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Old school melodic death metal bands incorporating electronic influences into later releases is definitely nothing new. Dark Tranquillity, Amorphis and In Flames all come to mind, and Danish legends Illdisposed are no exception, celebrating There Is Light (But It's Not For Me) as their 11th release in 20 years. It's a step up from two lackluster releases, and after a revolving door of musicians, it seems miraculous that the band's sound has remained in tact. Here, their brand of synth-tinged groove-death creates a paradox between a heavy-ass death metal low with an industrial and Gothenburg-influence high. The question is whether they can be united.
When considering the mid-tempo explosion of “Your Own Best Companion” that greets the listener, the answer is a definite yes. Strong and punchy, the synths are used in an orchestral fashion, dancing around the moshpit of headbanging riffs in the center. More like Septic Flesh's Revolution DNA than In Flames' Soundtrack To Your Escape, although the band certainly haven't lost their own personal touch, as can be seen in the slow groove section of “Our Words Betrayed”. The bass, hidden behind guitars, is still powerful in both fast and slow sections, and the guitars go from stomping riff to Gothenburg solo with ease, one of the better ones being on my favorite track “As The Day Rottens”. The drums, however, could have been boosted by producer Tue Madsen, as the cymbals are messy and the skins lack the required oomph.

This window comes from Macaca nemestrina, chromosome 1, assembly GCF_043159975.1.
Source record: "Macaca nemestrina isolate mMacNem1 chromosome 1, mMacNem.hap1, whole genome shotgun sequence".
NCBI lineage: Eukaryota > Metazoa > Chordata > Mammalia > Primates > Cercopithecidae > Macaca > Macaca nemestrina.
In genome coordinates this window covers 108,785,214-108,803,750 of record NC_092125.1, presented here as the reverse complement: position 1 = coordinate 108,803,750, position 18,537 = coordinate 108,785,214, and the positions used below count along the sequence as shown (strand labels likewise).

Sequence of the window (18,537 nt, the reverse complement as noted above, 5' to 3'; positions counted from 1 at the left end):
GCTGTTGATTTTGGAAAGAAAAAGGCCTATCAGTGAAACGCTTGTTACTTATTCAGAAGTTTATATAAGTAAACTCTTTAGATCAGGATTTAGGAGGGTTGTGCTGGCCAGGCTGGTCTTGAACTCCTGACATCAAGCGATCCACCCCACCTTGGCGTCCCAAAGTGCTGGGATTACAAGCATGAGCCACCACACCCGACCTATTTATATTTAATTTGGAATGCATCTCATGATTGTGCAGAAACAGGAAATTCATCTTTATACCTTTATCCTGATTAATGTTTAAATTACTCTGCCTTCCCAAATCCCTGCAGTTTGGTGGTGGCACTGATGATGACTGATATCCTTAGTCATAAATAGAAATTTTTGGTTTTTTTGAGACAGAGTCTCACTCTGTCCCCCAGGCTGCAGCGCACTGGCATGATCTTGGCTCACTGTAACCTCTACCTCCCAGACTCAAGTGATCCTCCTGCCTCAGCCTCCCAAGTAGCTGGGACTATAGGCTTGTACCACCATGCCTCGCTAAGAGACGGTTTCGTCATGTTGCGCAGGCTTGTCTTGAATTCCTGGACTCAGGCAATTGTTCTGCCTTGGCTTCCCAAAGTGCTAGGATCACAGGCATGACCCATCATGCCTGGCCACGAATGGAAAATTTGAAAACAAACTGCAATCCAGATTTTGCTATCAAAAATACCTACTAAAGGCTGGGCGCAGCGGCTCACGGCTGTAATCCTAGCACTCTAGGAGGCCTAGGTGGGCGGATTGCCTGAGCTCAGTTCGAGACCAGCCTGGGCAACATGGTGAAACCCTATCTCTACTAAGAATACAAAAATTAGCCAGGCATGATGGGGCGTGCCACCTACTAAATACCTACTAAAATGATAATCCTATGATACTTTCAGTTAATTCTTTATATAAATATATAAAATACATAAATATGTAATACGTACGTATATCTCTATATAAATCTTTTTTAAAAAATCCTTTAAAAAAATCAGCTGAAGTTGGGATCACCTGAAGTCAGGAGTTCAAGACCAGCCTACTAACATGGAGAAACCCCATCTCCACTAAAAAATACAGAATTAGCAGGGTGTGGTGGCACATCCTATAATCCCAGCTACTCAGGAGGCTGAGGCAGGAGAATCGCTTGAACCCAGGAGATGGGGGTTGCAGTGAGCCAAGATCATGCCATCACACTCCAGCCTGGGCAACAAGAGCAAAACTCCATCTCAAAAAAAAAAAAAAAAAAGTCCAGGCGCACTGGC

Now we come to the only remaining founding member, Bo “subwoofer” Summers. I commend his ability to write lyrics that suit his voice, a mixture of incredibly low barks and high-pitched shrieks. However, despite most of the lyrics being in good English, they descend into the nonsensical for the first half of the album: “Teach me, plant the flowers/Embed the dream of you and I/Shower me for hours/Lead me on my way”. The lyrics are claimed as hateful, but personally they don't grab me. This is why I advise giving the whole album a try: the better lyrics come in the second half: “And when we laugh – we laugh at you/Other minds are black, shining through”. They even keep their tradition of using movie samples such as on “Rape”, and a Titanic reference on closer track “We”.
So, fans and skeptics alike should try this album. The synths certainly do not detract from the powerful death-groove metal on offer, and even enhance it on occasion. This is a return to form, even if the olden days of pure death-groove are gone; a successful anniversary gift.
Originally posted at: www.blackwindmetal.blogspot.com